Designer and illustrator Dan Beckemeyer created this wonderful exploration of anatomy by first illustrating a skeletal structure, then stitching a cardiovascular system, and finally adding hand-felted muscle mass. Beautiful work. See more over on Behance. (via illustrations of insides)
These figurative human and equine sculptures are by a trio of Beijing-based artists who go by the name Unmask Group. Liu Zhan, Kuang Jun and Tan Tianwei met while at the Central Academy of Fine Arts and have been producing sculptural work together since 2001. These seemingly incomplete stainless steel works show figures in a state of dissolution or perhaps just the opposite, emergence. Regardless, the delicate lines and smooth curves left by the absence of materials make them appear almost sensual. These particular pieces were on display at H.T. Gallery through last month. (via my modern met, art source)
Ecuadorian illustrator Melissa Murillo (aka Meyoko) lives and works in Berlin where she draws some of the most fantastically intricate images I’ve encountered in some time. These two skulls utilizing the abstracted anatomy of insects are by far my favorite, but my guess is many of you will thoroughly enjoy the rest of her portfolio. These two particular pieces are available as limited edition giclee prints in her shop, and you can see her work later this year at Illustrative in Berlin.
These are several of my favorite pieces from a wonderful new series of broken face portraits by Tokyo-based illustrator and collage artist Takahiro Kimura. From his artist statement:
If I hold up the emotion of human being, which is so complicated and elusive, as theme of my work, the work will be unable to catch up with the emotion and the work will be undistinguished. Therefore, in a state of selfless, I command not feeling but solely my aesthetic sense and attempt to create my work. And then if you feel some complicated emotions of human beings are expressed out of my work [faces], it might be projections of what you have inside. The broken faces might be mirrors to reflect your emotions.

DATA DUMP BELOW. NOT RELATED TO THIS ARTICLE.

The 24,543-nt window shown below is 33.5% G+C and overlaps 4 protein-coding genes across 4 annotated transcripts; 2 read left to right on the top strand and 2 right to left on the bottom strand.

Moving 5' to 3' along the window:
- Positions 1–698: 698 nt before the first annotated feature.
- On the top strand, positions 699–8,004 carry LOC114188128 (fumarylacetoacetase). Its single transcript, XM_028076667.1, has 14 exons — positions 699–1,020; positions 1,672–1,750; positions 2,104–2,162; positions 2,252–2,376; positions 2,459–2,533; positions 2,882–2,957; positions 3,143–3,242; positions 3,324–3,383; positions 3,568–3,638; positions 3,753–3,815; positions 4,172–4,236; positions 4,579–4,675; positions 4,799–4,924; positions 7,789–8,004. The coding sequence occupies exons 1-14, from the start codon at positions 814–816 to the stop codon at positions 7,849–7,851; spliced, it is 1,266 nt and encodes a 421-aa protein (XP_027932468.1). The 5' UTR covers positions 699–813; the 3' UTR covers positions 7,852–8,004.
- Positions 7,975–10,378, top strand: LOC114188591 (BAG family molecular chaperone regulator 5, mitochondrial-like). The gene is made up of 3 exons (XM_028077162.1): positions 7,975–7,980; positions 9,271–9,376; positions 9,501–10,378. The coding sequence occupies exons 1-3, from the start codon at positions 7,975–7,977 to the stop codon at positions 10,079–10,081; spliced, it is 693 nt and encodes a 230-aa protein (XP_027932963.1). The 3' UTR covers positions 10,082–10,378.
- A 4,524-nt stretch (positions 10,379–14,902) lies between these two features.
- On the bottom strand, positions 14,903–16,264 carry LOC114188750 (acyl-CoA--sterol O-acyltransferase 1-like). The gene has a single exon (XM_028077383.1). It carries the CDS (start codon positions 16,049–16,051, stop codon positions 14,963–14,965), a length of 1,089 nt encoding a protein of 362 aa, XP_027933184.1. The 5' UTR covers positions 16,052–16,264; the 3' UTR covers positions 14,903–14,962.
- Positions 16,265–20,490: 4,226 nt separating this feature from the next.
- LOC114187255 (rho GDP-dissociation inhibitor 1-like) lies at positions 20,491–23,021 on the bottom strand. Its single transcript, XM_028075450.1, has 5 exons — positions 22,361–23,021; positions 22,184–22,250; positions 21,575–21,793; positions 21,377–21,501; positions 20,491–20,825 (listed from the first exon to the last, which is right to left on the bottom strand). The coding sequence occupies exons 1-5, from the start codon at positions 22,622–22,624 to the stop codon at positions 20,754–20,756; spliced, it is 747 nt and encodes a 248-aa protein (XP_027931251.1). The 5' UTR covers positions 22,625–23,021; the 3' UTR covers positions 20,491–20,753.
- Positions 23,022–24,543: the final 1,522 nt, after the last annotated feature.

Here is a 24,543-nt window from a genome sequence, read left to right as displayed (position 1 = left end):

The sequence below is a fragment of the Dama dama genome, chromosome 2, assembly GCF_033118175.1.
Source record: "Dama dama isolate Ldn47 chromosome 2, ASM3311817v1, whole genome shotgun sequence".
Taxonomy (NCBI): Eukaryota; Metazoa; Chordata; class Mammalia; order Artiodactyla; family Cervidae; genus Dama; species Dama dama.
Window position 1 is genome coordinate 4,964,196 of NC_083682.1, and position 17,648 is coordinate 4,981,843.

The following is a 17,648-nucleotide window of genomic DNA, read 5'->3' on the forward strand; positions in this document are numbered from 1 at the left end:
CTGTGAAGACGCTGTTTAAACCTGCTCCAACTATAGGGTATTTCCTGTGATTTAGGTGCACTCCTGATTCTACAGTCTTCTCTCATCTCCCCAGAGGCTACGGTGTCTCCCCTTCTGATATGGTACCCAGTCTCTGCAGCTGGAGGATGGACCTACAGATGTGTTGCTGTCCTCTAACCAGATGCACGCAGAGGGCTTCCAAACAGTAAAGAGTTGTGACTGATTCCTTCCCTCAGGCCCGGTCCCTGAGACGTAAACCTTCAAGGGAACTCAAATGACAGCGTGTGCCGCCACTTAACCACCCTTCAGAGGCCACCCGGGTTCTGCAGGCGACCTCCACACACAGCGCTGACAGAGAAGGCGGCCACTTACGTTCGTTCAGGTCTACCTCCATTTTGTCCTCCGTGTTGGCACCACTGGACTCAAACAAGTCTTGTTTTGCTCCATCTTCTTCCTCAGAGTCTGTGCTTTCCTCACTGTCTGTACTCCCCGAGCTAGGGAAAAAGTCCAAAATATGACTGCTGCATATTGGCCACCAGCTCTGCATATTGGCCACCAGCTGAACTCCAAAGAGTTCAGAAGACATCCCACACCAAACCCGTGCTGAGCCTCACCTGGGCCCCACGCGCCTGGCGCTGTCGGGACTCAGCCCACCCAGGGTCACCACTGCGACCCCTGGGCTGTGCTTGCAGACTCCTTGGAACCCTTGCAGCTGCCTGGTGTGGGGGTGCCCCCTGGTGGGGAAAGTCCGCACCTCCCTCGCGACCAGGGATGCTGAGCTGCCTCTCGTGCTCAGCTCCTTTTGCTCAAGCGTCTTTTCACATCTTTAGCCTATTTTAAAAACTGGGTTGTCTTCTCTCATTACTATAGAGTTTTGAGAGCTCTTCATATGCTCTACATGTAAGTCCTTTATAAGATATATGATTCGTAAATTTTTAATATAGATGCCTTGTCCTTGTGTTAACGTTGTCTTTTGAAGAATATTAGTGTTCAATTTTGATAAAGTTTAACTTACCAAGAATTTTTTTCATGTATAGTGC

I’m really enjoying this photographic essay by photographer Ulrika Kestere. The series is based on a fairy tale about a woman whose drying laundry is taken by a sudden storm, and as she travels the countryside discovers her clothing has taken an unexpected form. See the rest of the horses here. (via my love for you)
Paper artist Joel Cooper folds these astounding masks and tessellations from single pieces of paper. Given the right conditions I might be expected to fold a piece of paper in half, and on a good day even into fourths, but I simply can’t fathom the patience and understanding required to transform paper into three-dimensional objects like this. You can see more of his work here and some of the pieces seen here are available on Etsy.
This blog is no stranger to stereographicprojections, but I’ve never seen anything quite like this. These wonderful aerial collages using photographs shot from atop electric towers, cranes, high rise buildings and bridges are by Netherlands-based photographer Wouter van Buuren. Captured in locations across the Netherlands, China, and New York, the projections condense panoramic horizons into compact worlds that at times look like giant glass marbles. Click the images above to see the landscapes much larger, and see more work in his portfolio. Wouter just opened a solo show at Witzenhausen Gallery in Amsterdam through February 4.
In case you want to know what I’ve been up to this morning, it’s been watching this brilliant new ad for Lurpak with my son, on repeat, while he runs around the house screaming “MASH MASH MASH”—and I think I’m about to join him. When advertising works, it really works. The spot was produced by Wieden+Kennedy, directed by Dougal Wilson.